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Where Does the Political Budget Cycle Really Come From?

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  • Brender, Adi
  • Drazen, Allan
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    Abstract

    Whereas a political budget cycle was once thought to be a phenomenon of less-developed economies, some recent studies find such a cycle in a large cross-section of both developed and developing countries. We find that this result is driven by the experience of ‘new democracies’, where fiscal manipulation may be effective because of lack of experience with electoral politics or lack of information that voters in more established democracies use. The strong budget cycle in those countries accounts for the finding of a budget cycle in larger samples that include these countries. Once these countries are removed from the larger sample, the political budget cycle disappears. Our findings may reconcile two contradictory views of pre-electoral manipulation, one arguing it is a useful instrument to gain voter support and a widespread empirical phenomenon, the other arguing that voters punish rather than reward fiscal manipulation.

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    Bibliographic Info

    Paper provided by C.E.P.R. Discussion Papers in its series CEPR Discussion Papers with number 4049.

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    Date of creation: Sep 2003
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    Handle: RePEc:cpr:ceprdp:4049

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    Keywords: fiscal manipulation; new democracy; political budget cycle;

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    References

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    1. Cohen, Gerald & Alesina, Alberto & Roubini, Nouriel, 1992. "Macroeconomic Policy and Elections in OECD Democracies," Scholarly Articles 4553023, Harvard University Department of Economics.
    2. Peltzman, Sam, 1992. "Voters as Fiscal Conservatives," The Quarterly Journal of Economics, MIT Press, vol. 107(2), pages 327-61, May.
    3. Schuknecht, Ludger, 1996. "Political Business Cycles and Fiscal Policies in Developing Countries," Kyklos, Wiley Blackwell, vol. 49(2), pages 155-70.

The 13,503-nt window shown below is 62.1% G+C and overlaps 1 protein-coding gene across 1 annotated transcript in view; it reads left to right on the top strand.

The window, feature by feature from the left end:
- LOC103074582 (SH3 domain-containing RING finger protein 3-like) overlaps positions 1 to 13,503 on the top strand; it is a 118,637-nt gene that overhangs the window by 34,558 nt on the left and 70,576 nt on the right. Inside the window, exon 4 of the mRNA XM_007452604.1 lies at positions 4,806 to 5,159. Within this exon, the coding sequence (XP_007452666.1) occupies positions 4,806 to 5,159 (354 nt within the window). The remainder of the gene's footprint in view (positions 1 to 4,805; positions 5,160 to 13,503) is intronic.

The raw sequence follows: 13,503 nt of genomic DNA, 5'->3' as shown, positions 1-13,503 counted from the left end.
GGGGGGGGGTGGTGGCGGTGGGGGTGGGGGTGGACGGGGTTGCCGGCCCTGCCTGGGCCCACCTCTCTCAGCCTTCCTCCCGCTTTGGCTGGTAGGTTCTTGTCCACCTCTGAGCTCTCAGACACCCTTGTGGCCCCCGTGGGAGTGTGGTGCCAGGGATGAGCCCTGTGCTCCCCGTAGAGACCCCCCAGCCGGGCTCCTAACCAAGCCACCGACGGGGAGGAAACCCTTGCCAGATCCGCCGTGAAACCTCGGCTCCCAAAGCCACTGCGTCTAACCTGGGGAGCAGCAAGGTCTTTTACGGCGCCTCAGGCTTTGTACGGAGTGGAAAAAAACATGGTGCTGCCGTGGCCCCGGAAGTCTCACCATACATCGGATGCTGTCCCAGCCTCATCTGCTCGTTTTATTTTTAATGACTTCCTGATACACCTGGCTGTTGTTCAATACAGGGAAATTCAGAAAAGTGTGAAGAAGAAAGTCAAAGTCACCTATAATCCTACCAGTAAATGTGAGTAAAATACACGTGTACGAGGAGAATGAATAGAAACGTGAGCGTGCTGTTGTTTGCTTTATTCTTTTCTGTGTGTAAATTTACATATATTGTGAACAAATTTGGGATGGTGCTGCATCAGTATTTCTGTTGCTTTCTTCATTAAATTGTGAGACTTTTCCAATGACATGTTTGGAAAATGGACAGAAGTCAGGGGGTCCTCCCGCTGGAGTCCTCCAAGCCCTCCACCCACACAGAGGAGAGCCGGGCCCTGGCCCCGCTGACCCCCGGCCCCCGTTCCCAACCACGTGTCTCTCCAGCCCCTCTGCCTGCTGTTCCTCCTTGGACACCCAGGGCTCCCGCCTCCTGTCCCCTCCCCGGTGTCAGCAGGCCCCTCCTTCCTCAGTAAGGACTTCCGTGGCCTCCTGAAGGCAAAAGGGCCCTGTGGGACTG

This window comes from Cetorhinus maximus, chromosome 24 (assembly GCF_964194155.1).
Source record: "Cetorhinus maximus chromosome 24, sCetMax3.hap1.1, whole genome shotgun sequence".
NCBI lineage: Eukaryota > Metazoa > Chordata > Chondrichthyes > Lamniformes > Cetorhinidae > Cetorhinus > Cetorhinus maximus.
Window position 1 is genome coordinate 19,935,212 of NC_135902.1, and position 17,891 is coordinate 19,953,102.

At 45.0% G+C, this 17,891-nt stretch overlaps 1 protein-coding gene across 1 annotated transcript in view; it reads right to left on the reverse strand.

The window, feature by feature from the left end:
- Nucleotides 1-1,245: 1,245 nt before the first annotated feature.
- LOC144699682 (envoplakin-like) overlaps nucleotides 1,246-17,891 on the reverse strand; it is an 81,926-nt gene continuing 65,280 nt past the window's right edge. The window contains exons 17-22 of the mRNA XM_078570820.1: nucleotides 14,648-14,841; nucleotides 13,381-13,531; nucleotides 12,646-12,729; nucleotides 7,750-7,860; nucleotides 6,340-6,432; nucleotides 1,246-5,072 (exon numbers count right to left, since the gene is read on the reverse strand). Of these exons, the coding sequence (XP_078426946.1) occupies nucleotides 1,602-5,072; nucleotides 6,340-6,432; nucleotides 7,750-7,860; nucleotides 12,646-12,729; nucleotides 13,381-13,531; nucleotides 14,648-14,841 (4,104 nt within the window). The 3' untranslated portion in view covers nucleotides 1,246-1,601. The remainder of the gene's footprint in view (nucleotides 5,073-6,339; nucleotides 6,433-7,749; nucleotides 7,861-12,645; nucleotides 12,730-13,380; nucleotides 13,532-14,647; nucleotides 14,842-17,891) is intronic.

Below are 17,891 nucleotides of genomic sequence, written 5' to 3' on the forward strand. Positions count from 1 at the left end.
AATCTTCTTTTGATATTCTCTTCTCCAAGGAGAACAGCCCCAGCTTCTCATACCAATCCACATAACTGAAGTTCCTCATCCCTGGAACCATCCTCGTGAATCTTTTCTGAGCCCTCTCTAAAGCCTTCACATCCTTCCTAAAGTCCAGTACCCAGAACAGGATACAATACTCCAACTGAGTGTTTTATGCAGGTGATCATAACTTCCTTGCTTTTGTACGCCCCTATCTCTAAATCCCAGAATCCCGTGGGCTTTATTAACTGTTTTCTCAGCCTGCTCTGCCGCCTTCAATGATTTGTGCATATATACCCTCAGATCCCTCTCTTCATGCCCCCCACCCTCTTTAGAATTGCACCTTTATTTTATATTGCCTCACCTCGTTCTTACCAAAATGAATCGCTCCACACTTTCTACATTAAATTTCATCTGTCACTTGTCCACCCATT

4. Ray C. Fair, 1976. "The Effects of Economic Events on Votes for President," Cowles Foundation Discussion Papers 418, Cowles Foundation for Research in Economics, Yale University.
    5. Torsten Persson & Guido Tabellini, 2003. "Do Electoral Cycles Differ Across Political Systems?," Working Papers 232, IGIER (Innocenzo Gasparini Institute for Economic Research), Bocconi University.
    6. Alesina, Alberto F & Cohen, Gerald D & Roubini, Nouriel, 1992. "Macroeconomic Policy and Elections in OECD Democracies," CEPR Discussion Papers 608, C.E.P.R. Discussion Papers.
    7. Nickell, Stephen J, 1981. "Biases in Dynamic Models with Fixed Effects," Econometrica, Econometric Society, vol. 49(6), pages 1417-26, November.
    8. Block, Steven A., 2002. "Political business cycles, democratization, and economic reform: the case of Africa," Journal of Development Economics, Elsevier, vol. 67(1), pages 205-228, February.
    9. Shi, Min & Svensson, Jakob, 2002. "Conditional Political Budget Cycles," CEPR Discussion Papers 3352, C.E.P.R. Discussion Papers.
    10. Alesina, Alberto Francesco & Perotti, Roberto & Tavares, Jose, 1998. "The Political Economy of Fiscal Adjustments," Scholarly Articles 12553724, Harvard University Department of Economics.
    11. Alberto Alesina & Gerald D. Cohen & Nouriel Roubini, 1992. "Macroeconomic Policy And Elections In Oecd Democracies," Economics and Politics, Wiley Blackwell, vol. 4(1), pages 1-30, 03.
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    Cited by:
    1. Miomir Jakšić & Aleksandra Praščević, 2011. "The New Political Macroeconomics in Modern Macroeconomics and Its Appliance to Transition Processes in Serbia," Panoeconomicus, Savez ekonomista Vojvodine, Novi Sad, Serbia, vol. 58(4), pages 545-557, December.
    2. Jorge Streb & Daniel Lema & Gustavo Torrens, 2005. "Discretional political budget cycles and separation of powers," CEMA Working Papers: Serie Documentos de Trabajo. 286, Universidad del CEMA.
    3. Kotosz, Balázs, 2006. "Megszorítások és lazítások - a rendszerváltás fiskális politikájának szerkezetéről
      [Tightening and loosening - on the structure of the fiscal policy of systemic change]
      ," Közgazdasági Szemle (Economic Review - monthly of the Hungarian Academy of Sciences), Közgazdasági Szemle Alapítvány (Economic Review Foundation), vol. 0(2), pages 158-174.
    4. Abel L. Costa Fernandes & Paulo R. Mota, 2013. "The Euro Zone Peripheral Countries’ Sovereign Debt Crisis: Also a Case of Non-Mature Democracies?," Panoeconomicus, Savez ekonomista Vojvodine, Novi Sad, Serbia, vol. 60(3), pages 291-310, May.
    5. Alejandro Saporiti & Jorge Streb, 2008. "Separation of powers and political budget cycles," Public Choice, Springer, vol. 137(1), pages 329-345, October.
    6. Sergio Sakurai & Naercio Menezes-Filho, 2008. "Fiscal policy and reelection in Brazilian municipalities," Public Choice, Springer, vol. 137(1), pages 301-314, October.

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